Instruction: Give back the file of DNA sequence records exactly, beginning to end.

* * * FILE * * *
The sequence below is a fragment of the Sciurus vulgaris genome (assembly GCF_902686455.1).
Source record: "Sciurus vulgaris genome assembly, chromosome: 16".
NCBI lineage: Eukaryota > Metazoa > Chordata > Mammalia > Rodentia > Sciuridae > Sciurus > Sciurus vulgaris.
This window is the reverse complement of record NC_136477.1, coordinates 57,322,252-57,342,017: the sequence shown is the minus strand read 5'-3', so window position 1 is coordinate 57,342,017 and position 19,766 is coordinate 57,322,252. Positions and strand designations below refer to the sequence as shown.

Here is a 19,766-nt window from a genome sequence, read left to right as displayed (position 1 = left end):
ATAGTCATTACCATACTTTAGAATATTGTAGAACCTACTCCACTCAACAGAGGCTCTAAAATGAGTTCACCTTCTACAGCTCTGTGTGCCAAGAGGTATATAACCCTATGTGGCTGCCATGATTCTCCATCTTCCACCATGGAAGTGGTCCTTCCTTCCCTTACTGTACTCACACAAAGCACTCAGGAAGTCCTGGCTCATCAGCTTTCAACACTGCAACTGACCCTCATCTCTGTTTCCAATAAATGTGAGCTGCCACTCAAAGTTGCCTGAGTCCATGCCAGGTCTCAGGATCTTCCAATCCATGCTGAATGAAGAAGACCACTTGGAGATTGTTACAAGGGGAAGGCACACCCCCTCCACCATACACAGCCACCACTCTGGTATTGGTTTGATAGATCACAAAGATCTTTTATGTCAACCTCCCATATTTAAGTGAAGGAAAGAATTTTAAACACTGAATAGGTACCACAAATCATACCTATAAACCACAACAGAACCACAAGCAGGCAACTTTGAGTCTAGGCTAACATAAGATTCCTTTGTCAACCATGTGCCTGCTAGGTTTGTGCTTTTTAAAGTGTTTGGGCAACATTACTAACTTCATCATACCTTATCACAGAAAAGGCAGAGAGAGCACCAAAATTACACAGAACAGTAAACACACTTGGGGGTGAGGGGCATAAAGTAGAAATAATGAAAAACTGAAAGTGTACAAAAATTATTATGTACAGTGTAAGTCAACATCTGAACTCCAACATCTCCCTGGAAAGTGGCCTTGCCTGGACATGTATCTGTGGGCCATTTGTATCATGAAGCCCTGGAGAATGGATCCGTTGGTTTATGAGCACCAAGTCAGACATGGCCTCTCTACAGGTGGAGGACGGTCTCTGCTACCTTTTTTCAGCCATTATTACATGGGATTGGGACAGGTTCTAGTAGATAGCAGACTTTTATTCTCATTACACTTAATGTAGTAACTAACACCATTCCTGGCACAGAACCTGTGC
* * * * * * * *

The sequence below is a fragment of the Sciurus vulgaris genome (assembly GCF_902686455.1).
Source record: "Sciurus vulgaris genome assembly, chromosome: 16".
NCBI lineage: Eukaryota > Metazoa > Chordata > Mammalia > Rodentia > Sciuridae > Sciurus > Sciurus vulgaris.
This window is the reverse complement of record NC_136477.1, coordinates 57,322,252-57,342,017: the sequence shown is the minus strand read 5'-3', so window position 1 is coordinate 57,342,017 and position 19,766 is coordinate 57,322,252. Positions and strand designations below refer to the sequence as shown.

Here is a 19,766-nt window from a genome sequence, read left to right as displayed (position 1 = left end):
ATAGTCATTACCATACTTTAGAATATTGTAGAACCTACTCCACTCAACAGAGGCTCTAAAATGAGTTCACCTTCTACAGCTCTGTGTGCCAAGAGGTATATAACCCTATGTGGCTGCCATGATTCTCCATCTTCCACCATGGAAGTGGTCCTTCCTTCCCTTACTGTACTCACACAAAGCACTCAGGAAGTCCTGGCTCATCAGCTTTCAACACTGCAACTGACCCTCATCTCTGTTTCCAATAAATGTGAGCTGCCACTCAAAGTTGCCTGAGTCCATGCCAGGTCTCAGGATCTTCCAATCCATGCTGAATGAAGAAGACCACTTGGAGATTGTTACAAGGGGAAGGCACACCCCCTCCACCATACACAGCCACCACTCTGGTATTGGTTTGATAGATCACAAAGATCTTTTATGTCAACCTCCCATATTTAAGTGAAGGAAAGAATTTTAAACACTGAATAGGTACCACAAATCATACCTATAAACCACAACAGAACCACAAGCAGGCAACTTTGAGTCTAGGCTAACATAAGATTCCTTTGTCAACCATGTGCCTGCTAGGTTTGTGCTTTTTAAAGTGTTTGGGCAACATTACTAACTTCATCATACCTTATCACAGAAAAGGCAGAGAGAGCACCAAAATTACACAGAACAGTAAACACACTTGGGGGTGAGGGGCATAAAGTAGAAATAATGAAAAACTGAAAGTGTACAAAAATTATTATGTACAGTGTAAGTCAACATCTGAACTCCAACATCTCCCTGGAAAGTGGCCTTGCCTGGACATGTATCTGTGGGCCATTTGTATCATGAAGCCCTGGAGAATGGATCCGTTGGTTTATGAGCACCAAGTCAGACATGGCCTCTCTACAGGTGGAGGACGGTCTCTGCTACCTTTTTTCAGCCATTATTACATGGGATTGGGACAGGTTCTAGTAGATAGCAGACTTTTATTCTCATTACACTTAATGTAGTAACTAACACCATTCCTGGCACAGAACCTGTGC